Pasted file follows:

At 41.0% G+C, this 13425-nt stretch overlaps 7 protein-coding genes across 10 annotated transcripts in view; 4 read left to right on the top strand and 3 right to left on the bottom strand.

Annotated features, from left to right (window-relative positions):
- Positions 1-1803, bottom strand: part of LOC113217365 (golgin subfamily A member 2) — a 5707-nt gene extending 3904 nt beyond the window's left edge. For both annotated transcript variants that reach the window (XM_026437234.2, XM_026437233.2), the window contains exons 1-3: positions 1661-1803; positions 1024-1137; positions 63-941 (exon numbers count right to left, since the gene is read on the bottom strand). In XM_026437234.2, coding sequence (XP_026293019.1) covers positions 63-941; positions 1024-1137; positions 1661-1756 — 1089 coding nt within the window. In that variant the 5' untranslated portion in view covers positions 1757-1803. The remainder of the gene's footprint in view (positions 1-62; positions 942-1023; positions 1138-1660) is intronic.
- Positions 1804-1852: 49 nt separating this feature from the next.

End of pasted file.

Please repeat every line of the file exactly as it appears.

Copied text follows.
At 41.0% G+C, this 13425-nt stretch overlaps 7 protein-coding genes across 10 annotated transcripts in view; 4 read left to right on the top strand and 3 right to left on the bottom strand.

Annotated features, from left to right (window-relative positions):
- Positions 1-1803, bottom strand: part of LOC113217365 (golgin subfamily A member 2) — a 5707-nt gene extending 3904 nt beyond the window's left edge. For both annotated transcript variants that reach the window (XM_026437234.2, XM_026437233.2), the window contains exons 1-3: positions 1661-1803; positions 1024-1137; positions 63-941 (exon numbers count right to left, since the gene is read on the bottom strand). In XM_026437234.2, coding sequence (XP_026293019.1) covers positions 63-941; positions 1024-1137; positions 1661-1756 — 1089 coding nt within the window. In that variant the 5' untranslated portion in view covers positions 1757-1803. The remainder of the gene's footprint in view (positions 1-62; positions 942-1023; positions 1138-1660) is intronic.
- Positions 1804-1852: 49 nt separating this feature from the next.